On Wednesday, Louisiana’s Senate Commerce Committee became ground zero for the battle against environmental law clinics. The committee hosted a hearing for a bill proposed by state Sen. Robert Adley which would prohibit state-funded clinics from mounting legal challenges to state entities. And if clinics refuse to disclose client information, the bill says, they could lose all state funding. Even for the private Tulane University, that would mean a loss of millions. And critics say the timing, right on the heels of BP’s oil disaster, couldn’t be worse.
Adley says he’s philosophically opposed to allowing a group that receives taxpayer funds to challenge other state entities in court. Past clinic success, he says, “has resulted in a loss of jobs and economic development for the state.” Dan Bourne, president of the Louisiana Chemical Industry and an Adley supporter, says the Tulane clinics exhibit “wanton disregard for the economic well-being of the state.”
This week, the state’s chemical industry has stepped up its criticism of the clinics, asking supporters to withhold donations and stop matching grants to Tulane. “The university flies cover for a unit that attacks state agencies and kills jobs, and one way to make sure the other units of the university understand the depth of this problem is to cut off corporate support and recruiting,” said Bourne.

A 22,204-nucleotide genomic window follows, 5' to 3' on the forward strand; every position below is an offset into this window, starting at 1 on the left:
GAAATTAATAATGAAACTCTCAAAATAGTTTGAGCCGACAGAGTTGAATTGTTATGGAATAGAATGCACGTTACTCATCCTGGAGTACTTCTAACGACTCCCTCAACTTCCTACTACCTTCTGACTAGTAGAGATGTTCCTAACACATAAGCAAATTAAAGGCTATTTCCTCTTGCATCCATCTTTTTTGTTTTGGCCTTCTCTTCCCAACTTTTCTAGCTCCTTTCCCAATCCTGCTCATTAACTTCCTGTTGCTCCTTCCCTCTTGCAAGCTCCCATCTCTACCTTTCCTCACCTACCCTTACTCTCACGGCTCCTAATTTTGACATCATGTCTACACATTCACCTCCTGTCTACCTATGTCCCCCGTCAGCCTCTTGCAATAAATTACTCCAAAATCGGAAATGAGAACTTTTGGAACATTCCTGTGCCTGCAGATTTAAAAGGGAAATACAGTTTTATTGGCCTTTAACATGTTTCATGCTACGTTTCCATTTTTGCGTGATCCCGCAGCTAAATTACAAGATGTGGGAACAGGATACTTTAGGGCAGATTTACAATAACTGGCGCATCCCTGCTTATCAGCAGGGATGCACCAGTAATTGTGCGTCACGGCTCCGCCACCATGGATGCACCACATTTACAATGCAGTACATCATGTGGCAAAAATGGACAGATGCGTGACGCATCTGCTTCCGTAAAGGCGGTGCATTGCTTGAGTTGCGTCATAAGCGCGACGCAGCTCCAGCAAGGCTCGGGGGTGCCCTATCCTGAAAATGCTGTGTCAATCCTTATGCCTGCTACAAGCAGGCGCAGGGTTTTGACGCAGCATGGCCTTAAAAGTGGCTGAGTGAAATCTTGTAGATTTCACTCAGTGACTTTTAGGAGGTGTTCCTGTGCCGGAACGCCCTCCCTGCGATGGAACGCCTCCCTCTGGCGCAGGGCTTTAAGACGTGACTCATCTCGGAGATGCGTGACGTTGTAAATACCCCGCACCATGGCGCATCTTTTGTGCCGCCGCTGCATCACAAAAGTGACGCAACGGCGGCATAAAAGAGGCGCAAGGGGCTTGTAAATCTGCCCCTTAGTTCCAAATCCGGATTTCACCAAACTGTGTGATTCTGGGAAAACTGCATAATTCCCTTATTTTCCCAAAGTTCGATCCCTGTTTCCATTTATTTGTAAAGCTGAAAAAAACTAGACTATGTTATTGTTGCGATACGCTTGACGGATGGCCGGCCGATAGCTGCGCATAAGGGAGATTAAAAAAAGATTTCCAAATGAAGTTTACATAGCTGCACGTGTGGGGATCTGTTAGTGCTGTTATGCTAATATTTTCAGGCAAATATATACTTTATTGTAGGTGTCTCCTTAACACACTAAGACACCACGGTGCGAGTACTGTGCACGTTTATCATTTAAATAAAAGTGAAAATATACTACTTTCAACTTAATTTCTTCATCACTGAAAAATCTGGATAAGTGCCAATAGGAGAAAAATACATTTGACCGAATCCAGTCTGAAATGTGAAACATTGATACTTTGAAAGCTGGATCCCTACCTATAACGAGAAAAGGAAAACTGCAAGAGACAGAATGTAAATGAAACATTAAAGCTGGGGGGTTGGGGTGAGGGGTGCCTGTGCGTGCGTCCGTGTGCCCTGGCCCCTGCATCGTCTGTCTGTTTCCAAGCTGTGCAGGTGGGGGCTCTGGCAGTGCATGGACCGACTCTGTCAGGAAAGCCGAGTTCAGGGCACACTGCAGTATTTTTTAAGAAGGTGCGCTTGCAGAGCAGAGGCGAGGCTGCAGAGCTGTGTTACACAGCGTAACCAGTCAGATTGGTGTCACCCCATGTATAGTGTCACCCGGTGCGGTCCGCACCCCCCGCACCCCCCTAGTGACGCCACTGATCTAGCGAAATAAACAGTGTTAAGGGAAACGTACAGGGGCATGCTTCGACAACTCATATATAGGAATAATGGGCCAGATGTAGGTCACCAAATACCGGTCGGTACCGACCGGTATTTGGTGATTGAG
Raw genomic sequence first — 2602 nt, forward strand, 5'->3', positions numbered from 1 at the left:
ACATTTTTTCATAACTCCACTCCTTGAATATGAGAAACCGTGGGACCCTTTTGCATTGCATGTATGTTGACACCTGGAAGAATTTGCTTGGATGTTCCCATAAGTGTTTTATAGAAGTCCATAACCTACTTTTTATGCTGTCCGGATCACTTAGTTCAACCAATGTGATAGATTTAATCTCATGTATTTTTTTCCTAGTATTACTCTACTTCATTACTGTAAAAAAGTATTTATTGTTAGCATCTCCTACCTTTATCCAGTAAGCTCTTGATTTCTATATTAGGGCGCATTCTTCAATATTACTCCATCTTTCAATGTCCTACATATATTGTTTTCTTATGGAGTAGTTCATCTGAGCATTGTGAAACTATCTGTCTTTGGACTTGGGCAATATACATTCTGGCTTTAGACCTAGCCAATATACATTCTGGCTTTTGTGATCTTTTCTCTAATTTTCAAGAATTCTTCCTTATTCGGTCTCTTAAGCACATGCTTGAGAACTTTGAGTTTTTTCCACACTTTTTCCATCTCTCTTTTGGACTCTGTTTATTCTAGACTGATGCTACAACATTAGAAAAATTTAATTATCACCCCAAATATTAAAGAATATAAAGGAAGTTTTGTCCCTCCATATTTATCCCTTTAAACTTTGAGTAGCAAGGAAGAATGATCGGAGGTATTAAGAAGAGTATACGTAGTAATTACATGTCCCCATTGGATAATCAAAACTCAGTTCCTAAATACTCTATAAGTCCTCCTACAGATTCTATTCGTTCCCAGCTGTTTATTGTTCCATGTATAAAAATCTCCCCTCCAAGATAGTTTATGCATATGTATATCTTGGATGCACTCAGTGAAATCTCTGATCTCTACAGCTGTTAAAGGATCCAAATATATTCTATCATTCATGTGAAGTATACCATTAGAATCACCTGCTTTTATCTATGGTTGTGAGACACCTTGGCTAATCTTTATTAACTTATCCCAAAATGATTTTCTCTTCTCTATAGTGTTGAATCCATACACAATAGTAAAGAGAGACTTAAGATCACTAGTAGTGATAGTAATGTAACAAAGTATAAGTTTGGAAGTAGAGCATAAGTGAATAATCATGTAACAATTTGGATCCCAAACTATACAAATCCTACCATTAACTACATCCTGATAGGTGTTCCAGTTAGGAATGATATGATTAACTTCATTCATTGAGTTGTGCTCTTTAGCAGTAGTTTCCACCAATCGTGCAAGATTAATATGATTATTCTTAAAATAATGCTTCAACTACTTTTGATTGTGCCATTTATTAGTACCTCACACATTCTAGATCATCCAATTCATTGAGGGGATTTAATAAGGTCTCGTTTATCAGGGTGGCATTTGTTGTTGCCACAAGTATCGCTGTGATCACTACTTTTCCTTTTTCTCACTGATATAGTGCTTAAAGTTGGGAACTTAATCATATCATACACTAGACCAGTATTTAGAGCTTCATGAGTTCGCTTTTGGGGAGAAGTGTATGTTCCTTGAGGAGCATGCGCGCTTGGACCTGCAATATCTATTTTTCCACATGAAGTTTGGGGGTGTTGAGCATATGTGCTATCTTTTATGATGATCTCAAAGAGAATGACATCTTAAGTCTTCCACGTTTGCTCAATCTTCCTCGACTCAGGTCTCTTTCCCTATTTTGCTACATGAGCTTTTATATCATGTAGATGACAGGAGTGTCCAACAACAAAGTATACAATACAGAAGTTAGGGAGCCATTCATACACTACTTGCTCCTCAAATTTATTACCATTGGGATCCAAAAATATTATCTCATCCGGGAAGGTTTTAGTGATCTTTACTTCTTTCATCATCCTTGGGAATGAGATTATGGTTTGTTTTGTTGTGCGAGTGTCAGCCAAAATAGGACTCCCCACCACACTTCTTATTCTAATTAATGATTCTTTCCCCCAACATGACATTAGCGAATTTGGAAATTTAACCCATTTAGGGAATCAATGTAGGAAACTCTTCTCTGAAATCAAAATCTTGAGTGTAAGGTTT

Tulane students and faculty have been vocal in their opposition to the bill and the chemical industry’s proposed sanctions. “It’s like cutting off your nose to spite your face,” said director of Tulane’s environmental law clinic Adam Babich. “The university is one of the crown jewels of Louisiana. To try to harm Tulane because you don’t like the fact that citizens are entitled to lawyers is wrong.”
Others have pointed out the conspicuous timing of Adley’s bill, right on the heels of BP’s oil spill disaster off the Louisiana coast. “Right now, with oil lapping our shores, nobody in Louisiana would be idiot enough to advance such a proposition,” wrote New Orleans columnist James Gill. “Well, nobody outside the state Legislature.”
Adley and Bourne claim the connection between the oil spill and Tulane law clinics is faulty. But since the clinic’s mission statement is to “protect and restore the environment for the benefit of the public,” the association is sticking, and some are starting to wonder who, if not Tulane, will continue demanding stricter environmental regulations on behalf of Louisianians.
Photo credit: Tulane Public Relations